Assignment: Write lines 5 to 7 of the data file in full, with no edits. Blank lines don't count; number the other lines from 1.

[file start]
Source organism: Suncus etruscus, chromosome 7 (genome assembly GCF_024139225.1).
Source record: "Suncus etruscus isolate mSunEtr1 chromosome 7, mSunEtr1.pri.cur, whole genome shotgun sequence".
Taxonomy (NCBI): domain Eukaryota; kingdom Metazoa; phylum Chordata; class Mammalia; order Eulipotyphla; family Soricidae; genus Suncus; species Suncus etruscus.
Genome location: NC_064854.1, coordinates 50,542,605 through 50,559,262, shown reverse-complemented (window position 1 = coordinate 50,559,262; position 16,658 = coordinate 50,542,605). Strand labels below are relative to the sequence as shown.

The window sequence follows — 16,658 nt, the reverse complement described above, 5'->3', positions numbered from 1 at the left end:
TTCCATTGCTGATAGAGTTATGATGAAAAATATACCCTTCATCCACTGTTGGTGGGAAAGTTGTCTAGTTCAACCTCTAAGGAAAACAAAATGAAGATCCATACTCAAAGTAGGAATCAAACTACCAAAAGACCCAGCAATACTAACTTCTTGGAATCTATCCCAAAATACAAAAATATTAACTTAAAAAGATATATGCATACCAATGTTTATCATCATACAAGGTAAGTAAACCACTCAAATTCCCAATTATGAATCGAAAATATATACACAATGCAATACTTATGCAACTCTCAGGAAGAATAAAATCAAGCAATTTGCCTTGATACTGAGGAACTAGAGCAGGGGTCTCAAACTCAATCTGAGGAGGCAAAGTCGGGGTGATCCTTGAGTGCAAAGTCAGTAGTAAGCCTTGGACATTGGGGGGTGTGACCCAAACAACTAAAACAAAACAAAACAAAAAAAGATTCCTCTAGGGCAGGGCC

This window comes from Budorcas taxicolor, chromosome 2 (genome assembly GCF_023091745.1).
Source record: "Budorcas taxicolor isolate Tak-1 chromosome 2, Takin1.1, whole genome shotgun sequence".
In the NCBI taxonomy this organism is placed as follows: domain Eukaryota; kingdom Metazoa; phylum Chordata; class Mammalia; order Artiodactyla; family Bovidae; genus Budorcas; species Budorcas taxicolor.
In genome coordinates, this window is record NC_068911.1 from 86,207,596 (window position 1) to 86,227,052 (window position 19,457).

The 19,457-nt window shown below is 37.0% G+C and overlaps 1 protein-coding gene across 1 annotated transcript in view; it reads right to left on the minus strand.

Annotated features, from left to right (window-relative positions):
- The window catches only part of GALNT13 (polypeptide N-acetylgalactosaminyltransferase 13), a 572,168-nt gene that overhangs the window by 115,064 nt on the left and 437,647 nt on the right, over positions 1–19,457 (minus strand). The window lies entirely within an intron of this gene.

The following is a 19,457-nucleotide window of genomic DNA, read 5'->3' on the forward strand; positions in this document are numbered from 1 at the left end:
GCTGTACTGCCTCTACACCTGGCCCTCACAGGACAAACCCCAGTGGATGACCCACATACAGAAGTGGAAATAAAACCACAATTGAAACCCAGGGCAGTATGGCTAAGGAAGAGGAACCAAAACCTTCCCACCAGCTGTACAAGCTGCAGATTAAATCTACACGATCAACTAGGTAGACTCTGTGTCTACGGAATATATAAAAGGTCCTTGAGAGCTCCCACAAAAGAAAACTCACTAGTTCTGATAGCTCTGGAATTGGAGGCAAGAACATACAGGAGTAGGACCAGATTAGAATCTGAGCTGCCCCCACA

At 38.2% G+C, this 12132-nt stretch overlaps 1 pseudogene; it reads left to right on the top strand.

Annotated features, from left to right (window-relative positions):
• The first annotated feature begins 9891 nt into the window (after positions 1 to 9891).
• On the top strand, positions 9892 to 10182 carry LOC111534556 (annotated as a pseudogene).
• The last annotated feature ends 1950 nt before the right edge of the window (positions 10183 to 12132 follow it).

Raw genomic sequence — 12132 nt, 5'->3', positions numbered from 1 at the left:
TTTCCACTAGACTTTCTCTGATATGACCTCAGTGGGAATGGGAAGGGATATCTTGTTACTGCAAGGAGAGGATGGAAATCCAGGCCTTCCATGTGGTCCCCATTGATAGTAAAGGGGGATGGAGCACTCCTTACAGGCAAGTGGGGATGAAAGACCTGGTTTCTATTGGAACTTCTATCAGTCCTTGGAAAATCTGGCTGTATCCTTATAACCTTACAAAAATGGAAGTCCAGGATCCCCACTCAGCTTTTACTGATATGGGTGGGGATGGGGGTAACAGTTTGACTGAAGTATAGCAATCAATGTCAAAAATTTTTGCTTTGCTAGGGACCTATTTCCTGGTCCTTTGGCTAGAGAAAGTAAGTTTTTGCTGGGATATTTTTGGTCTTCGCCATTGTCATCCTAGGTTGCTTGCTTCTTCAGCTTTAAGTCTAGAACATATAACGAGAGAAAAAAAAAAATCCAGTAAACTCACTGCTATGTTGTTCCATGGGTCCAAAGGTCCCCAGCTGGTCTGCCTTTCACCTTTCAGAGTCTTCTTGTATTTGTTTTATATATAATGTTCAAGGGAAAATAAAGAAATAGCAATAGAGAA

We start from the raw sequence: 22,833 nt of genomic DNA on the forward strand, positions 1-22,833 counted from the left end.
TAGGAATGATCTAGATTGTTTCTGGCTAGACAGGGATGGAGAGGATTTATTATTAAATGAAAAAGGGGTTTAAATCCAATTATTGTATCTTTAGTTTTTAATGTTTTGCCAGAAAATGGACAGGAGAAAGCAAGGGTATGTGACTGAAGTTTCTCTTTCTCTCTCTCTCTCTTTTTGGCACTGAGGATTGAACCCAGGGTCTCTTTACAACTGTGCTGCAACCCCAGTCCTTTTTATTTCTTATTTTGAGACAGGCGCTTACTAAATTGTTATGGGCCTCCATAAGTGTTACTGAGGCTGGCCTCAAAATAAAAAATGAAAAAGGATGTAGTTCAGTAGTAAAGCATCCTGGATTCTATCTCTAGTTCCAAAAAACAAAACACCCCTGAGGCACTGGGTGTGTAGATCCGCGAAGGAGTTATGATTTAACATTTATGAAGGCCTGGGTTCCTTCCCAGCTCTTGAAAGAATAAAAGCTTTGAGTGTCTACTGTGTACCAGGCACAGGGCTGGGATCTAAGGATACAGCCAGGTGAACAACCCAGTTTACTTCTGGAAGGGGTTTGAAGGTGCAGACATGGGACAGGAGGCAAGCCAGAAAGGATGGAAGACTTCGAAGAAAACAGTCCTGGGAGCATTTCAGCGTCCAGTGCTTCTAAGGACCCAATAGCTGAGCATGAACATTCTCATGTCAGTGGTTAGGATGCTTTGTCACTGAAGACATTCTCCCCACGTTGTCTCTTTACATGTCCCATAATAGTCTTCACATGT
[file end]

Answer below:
The window sequence follows — 16,658 nt, the reverse complement described above, 5'->3', positions numbered from 1 at the left end:
TTCCATTGCTGATAGAGTTATGATGAAAAATATACCCTTCATCCACTGTTGGTGGGAAAGTTGTCTAGTTCAACCTCTAAGGAAAACAAAATGAAGATCCATACTCAAAGTAGGAATCAAACTACCAAAAGACCCAGCAATACTAACTTCTTGGAATCTATCCCAAAATACAAAAATATTAACTTAAAAAGATATATGCATACCAATGTTTATCATCATACAAGGTAAGTAAACCACTCAAATTCCCAATTATGAATCGAAAATATATACACAATGCAATACTTATGCAACTCTCAGGAAGAATAAAATCAAGCAATTTGCCTTGATACTGAGGAACTAGAGCAGGGGTCTCAAACTCAATCTGAGGAGGCAAAGTCGGGGTGATCCTTGAGTGCAAAGTCAGTAGTAAGCCTTGGACATTGGGGGGTGTGACCCAAACAACTAAAACAAAACAAAACAAAAAAAGATTCCTCTAGGGCAGGGCC

This window comes from Budorcas taxicolor, chromosome 2 (genome assembly GCF_023091745.1).